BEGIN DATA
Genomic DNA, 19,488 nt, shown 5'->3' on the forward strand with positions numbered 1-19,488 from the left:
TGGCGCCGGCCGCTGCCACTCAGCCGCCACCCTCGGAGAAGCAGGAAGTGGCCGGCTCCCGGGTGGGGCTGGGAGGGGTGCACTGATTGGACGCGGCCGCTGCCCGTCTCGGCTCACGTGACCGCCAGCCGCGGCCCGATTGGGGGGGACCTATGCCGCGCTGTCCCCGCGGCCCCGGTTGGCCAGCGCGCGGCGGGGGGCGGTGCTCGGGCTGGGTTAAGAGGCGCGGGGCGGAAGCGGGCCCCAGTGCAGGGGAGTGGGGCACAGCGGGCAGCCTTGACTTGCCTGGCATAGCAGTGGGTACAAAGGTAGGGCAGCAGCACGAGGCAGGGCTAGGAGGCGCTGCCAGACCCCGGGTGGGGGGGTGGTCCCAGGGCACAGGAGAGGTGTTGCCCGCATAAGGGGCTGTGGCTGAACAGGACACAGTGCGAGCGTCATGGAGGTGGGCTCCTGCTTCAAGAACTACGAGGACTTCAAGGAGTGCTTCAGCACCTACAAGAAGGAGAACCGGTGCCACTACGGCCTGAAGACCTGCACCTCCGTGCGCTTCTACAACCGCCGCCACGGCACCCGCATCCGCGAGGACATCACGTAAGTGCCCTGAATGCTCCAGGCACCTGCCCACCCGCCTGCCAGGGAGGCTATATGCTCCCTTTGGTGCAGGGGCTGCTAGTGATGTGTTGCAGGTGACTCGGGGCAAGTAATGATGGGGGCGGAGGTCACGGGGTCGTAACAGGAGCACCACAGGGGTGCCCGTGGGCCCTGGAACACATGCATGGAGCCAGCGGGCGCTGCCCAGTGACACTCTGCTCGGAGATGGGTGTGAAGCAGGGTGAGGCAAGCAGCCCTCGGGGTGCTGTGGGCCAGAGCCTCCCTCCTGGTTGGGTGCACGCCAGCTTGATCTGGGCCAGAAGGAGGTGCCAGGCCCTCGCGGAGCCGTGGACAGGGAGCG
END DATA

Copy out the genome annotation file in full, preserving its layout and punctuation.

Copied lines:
Genomic DNA, 19,488 nt, shown 5'->3' on the forward strand with positions numbered 1-19,488 from the left:
TGGCGCCGGCCGCTGCCACTCAGCCGCCACCCTCGGAGAAGCAGGAAGTGGCCGGCTCCCGGGTGGGGCTGGGAGGGGTGCACTGATTGGACGCGGCCGCTGCCCGTCTCGGCTCACGTGACCGCCAGCCGCGGCCCGATTGGGGGGGACCTATGCCGCGCTGTCCCCGCGGCCCCGGTTGGCCAGCGCGCGGCGGGGGGCGGTGCTCGGGCTGGGTTAAGAGGCGCGGGGCGGAAGCGGGCCCCAGTGCAGGGGAGTGGGGCACAGCGGGCAGCCTTGACTTGCCTGGCATAGCAGTGGGTACAAAGGTAGGGCAGCAGCACGAGGCAGGGCTAGGAGGCGCTGCCAGACCCCGGGTGGGGGGGTGGTCCCAGGGCACAGGAGAGGTGTTGCCCGCATAAGGGGCTGTGGCTGAACAGGACACAGTGCGAGCGTCATGGAGGTGGGCTCCTGCTTCAAGAACTACGAGGACTTCAAGGAGTGCTTCAGCACCTACAAGAAGGAGAACCGGTGCCACTACGGCCTGAAGACCTGCACCTCCGTGCGCTTCTACAACCGCCGCCACGGCACCCGCATCCGCGAGGACATCACGTAAGTGCCCTGAATGCTCCAGGCACCTGCCCACCCGCCTGCCAGGGAGGCTATATGCTCCCTTTGGTGCAGGGGCTGCTAGTGATGTGTTGCAGGTGACTCGGGGCAAGTAATGATGGGGGCGGAGGTCACGGGGTCGTAACAGGAGCACCACAGGGGTGCCCGTGGGCCCTGGAACACATGCATGGAGCCAGCGGGCGCTGCCCAGTGACACTCTGCTCGGAGATGGGTGTGAAGCAGGGTGAGGCAAGCAGCCCTCGGGGTGCTGTGGGCCAGAGCCTCCCTCCTGGTTGGGTGCACGCCAGCTTGATCTGGGCCAGAAGGAGGTGCCAGGCCCTCGCGGAGCCGTGGACAGGGAGCG